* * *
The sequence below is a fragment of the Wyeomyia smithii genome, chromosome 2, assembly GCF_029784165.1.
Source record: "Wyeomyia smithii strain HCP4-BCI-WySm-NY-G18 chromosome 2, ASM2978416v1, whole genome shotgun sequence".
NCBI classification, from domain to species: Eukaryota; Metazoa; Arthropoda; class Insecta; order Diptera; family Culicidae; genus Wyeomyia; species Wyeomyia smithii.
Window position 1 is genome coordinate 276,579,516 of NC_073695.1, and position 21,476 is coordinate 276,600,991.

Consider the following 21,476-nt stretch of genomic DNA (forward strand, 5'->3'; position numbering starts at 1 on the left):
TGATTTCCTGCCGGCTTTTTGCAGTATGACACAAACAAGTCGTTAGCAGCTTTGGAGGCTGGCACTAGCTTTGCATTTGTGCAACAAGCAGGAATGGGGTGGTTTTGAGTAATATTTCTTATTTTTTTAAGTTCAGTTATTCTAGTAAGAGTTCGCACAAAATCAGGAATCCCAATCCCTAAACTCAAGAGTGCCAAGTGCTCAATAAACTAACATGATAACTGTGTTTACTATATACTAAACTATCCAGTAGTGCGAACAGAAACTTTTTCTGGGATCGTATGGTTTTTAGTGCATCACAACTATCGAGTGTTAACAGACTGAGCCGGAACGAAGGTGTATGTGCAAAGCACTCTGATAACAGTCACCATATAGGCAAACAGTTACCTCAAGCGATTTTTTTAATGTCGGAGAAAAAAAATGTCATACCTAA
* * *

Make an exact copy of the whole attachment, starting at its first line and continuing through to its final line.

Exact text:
The sequence below is a fragment of the Wyeomyia smithii genome, chromosome 2, assembly GCF_029784165.1.
Source record: "Wyeomyia smithii strain HCP4-BCI-WySm-NY-G18 chromosome 2, ASM2978416v1, whole genome shotgun sequence".
NCBI classification, from domain to species: Eukaryota; Metazoa; Arthropoda; class Insecta; order Diptera; family Culicidae; genus Wyeomyia; species Wyeomyia smithii.
Window position 1 is genome coordinate 276,579,516 of NC_073695.1, and position 21,476 is coordinate 276,600,991.

Consider the following 21,476-nt stretch of genomic DNA (forward strand, 5'->3'; position numbering starts at 1 on the left):
TGATTTCCTGCCGGCTTTTTGCAGTATGACACAAACAAGTCGTTAGCAGCTTTGGAGGCTGGCACTAGCTTTGCATTTGTGCAACAAGCAGGAATGGGGTGGTTTTGAGTAATATTTCTTATTTTTTTAAGTTCAGTTATTCTAGTAAGAGTTCGCACAAAATCAGGAATCCCAATCCCTAAACTCAAGAGTGCCAAGTGCTCAATAAACTAACATGATAACTGTGTTTACTATATACTAAACTATCCAGTAGTGCGAACAGAAACTTTTTCTGGGATCGTATGGTTTTTAGTGCATCACAACTATCGAGTGTTAACAGACTGAGCCGGAACGAAGGTGTATGTGCAAAGCACTCTGATAACAGTCACCATATAGGCAAACAGTTACCTCAAGCGATTTTTTTAATGTCGGAGAAAAAAAATGTCATACCTAA